By Chibuogwu
have always known Monday to be the first working day of the week, but it is
actually the second here in Jordan and I woke up looking forward to the start
of the second round of group matches at the FIFA U17 Women’s World Cup.
we would be having a visitor in class, the Jordanian owner of Bristol Rovers, a
third tier club in England, Wael Al-Qadi. Sonja had sent that information in an
email to us the day before.
was as usual, and then there was class, where I noticed I was yawning
incessantly, dabbing from time to time the tears that welled up in my eyes as a
used me as an example in class while explaining how to approach an interview
with a coach or a player who had just lost a match and is probably not in the
right mood to grant any interviews or give out much.
from the subtle and more relaxing questions before going into the likes of
“why did you say your players were frightened by the name ‘Brazil'”,
as you wind up. Because you must realise that the interview is not about you.
he asked us what we would do when reporting certain situations with regards to
speed and accuracy, using the Patrick Muamba incident of March 2012 when he
suffered a cardiac arrest and collapsed on the pitch during a televised FA Cup
match between Bolton and Tottenham Hotspur.
was concluded that speed threatens accuracy, especially with virtually everyone
wanting to BREAK the news.
spite of speed, however, it is non-negotiable to establish the facts of an
incident in your reportage.
Jordanian owner of League One club in England, Bristol Rovers, Wael Al-Qadi was
our special guest on the day. He grew up in London watching a lot of Chelsea
games and he credits football for saving his life from certain things teenagers
at that time were into.
tried to play football but wasn’t good at it and so he has dedicated himself to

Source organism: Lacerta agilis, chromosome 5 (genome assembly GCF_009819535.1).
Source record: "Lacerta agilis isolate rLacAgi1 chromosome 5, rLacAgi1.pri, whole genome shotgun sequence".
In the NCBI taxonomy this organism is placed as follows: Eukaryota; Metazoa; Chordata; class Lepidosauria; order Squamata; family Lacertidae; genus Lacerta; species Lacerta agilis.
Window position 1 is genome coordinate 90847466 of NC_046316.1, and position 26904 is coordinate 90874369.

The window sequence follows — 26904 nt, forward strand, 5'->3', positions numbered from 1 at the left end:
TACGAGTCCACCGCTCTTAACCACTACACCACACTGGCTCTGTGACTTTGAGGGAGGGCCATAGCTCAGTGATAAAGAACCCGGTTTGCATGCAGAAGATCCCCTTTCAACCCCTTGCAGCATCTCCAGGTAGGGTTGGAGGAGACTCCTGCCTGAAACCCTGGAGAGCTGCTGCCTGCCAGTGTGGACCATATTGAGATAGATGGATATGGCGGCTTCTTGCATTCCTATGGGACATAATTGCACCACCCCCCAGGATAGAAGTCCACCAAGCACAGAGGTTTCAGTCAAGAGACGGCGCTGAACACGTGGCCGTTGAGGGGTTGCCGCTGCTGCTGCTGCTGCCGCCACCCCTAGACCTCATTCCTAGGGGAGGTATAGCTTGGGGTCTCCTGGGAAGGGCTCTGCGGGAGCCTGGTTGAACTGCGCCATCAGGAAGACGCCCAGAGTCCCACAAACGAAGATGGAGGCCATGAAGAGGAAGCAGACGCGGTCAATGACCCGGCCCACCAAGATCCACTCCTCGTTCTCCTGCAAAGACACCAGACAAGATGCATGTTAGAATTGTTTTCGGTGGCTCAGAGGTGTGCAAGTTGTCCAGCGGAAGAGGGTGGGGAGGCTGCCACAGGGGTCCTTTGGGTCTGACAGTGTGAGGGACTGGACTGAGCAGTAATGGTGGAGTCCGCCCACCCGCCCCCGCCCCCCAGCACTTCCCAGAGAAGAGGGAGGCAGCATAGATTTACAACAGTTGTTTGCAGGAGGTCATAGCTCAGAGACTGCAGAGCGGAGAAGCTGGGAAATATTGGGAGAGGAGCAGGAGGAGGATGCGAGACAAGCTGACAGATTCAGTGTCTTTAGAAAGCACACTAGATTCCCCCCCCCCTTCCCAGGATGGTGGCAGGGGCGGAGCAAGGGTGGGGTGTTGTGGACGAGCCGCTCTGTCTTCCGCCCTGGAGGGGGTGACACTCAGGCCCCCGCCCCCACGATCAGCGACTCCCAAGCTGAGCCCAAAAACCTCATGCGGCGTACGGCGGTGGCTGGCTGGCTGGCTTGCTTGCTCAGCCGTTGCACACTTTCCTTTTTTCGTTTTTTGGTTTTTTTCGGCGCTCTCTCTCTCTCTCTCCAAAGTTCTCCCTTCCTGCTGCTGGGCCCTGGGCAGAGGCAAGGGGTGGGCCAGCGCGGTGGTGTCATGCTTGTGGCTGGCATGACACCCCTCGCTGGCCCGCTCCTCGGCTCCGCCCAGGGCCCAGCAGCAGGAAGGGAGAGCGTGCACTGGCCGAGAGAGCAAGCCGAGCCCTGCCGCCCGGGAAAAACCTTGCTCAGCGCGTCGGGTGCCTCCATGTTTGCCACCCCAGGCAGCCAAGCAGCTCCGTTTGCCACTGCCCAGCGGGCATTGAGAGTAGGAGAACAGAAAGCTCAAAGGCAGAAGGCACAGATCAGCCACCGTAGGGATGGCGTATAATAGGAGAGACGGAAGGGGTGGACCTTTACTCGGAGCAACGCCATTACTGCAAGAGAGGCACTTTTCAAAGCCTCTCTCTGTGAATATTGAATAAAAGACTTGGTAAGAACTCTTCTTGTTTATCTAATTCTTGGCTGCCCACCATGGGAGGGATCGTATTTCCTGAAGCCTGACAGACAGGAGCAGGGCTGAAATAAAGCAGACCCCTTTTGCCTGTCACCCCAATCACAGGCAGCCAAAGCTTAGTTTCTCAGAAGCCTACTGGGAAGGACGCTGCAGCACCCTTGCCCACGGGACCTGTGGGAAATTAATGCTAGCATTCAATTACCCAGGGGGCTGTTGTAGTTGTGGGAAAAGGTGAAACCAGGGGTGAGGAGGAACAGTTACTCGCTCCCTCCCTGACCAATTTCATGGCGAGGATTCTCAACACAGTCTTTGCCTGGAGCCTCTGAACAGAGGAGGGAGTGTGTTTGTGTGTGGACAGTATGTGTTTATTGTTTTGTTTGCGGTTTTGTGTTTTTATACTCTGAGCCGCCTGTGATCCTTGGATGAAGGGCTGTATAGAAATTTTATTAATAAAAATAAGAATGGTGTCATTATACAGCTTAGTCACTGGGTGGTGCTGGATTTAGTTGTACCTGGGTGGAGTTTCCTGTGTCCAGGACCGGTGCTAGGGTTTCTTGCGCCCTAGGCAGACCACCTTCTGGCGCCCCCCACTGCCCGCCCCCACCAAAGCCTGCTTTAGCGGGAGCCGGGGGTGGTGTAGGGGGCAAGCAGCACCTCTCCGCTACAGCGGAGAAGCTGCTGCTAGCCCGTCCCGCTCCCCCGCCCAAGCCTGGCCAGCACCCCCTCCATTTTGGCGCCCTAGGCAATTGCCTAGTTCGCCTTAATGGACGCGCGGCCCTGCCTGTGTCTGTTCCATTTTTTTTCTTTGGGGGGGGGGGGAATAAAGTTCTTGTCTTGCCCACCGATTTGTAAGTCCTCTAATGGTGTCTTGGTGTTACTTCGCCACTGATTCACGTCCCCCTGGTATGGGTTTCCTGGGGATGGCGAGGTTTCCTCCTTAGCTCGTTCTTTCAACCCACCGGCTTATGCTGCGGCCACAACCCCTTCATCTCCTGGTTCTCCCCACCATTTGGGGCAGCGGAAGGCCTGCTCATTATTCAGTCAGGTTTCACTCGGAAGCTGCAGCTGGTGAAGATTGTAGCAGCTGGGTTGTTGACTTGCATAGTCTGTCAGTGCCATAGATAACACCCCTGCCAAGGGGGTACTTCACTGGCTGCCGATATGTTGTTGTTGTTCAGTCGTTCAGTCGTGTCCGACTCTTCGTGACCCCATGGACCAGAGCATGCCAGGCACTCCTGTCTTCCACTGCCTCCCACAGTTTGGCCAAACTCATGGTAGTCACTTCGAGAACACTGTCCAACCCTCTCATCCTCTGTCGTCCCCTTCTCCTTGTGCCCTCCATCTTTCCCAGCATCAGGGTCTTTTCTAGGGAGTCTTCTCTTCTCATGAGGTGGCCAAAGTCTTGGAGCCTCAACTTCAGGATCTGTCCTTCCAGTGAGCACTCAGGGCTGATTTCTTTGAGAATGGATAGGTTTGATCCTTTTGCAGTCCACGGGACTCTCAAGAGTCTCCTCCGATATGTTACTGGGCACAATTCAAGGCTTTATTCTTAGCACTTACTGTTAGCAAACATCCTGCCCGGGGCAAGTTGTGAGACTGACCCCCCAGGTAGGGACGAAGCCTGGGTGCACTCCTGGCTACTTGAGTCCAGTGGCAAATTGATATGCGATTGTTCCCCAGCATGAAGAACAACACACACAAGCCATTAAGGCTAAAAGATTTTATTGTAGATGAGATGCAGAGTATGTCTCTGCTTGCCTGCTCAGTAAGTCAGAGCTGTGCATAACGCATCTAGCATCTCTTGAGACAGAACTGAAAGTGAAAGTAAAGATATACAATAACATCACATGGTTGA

the development of the sport especially in Jordan.
Banker by profession who insists that banking is conservative, explained that
one of the reasons he bought Bristol Rovers was to give Jordanian football
stars the opportunity to play abroad.
in all of his busy schedule, he is not the best family man you can think of.
to him “my wife, before I married her, I told her ‘it’s football and
football and football then you’ and she agreed.” Football will always come
before his child’s graduation ceremony.
Al Hassan International Stadium in Irbid, where group A matches would take
place was my destination for the day. All of us who had been assigned there had
our lunch packed as we embarked on our 2 hour bus drive.
watched the first match between Spain and New Zealand since I was working on an
article on the Kiwis.
the start, it was so predictable that they were not going to make it beyond the
group stage and even if they held Spain goalless for over 80 minutes, their
resilience snapped in the last 10 minutes plus additional time as they conceded
were indeed brave, but bravery was obviously not enough.
so, I needed to understand why they were so dominant in Oceania but always fail
to replicate that form on the world stage.
the game was going on, I had my story outlined, and then at the Press
Conference I asked coach Gareth Turnbull my question which I used in the
because of the FIFA rules, it’s quite difficult getting clear sounds because
you cannot place your recording device on the table in front of the coaches or
players talking.
here I was stretching my arm  a little
bit towards the nearest loud speaker from where I sat.
a photographer came from behind to my side and started releasing shutter sounds
into my recording. Oh well. He was eventually told to go back by an official
standing by.
day at Irbid was eventually capped by the fact that Jordan got their first ever
goal at a Women’s World Cup through No 10, Sarah Abu Sabbah, whose father was
later interviewed by two of our AIPS Young Reporters from Jordan, Heba and
was the first goal of the match which Jordan lost 4-1 to Mexico, but that did
not douse the emotions running through on the historical night for the host


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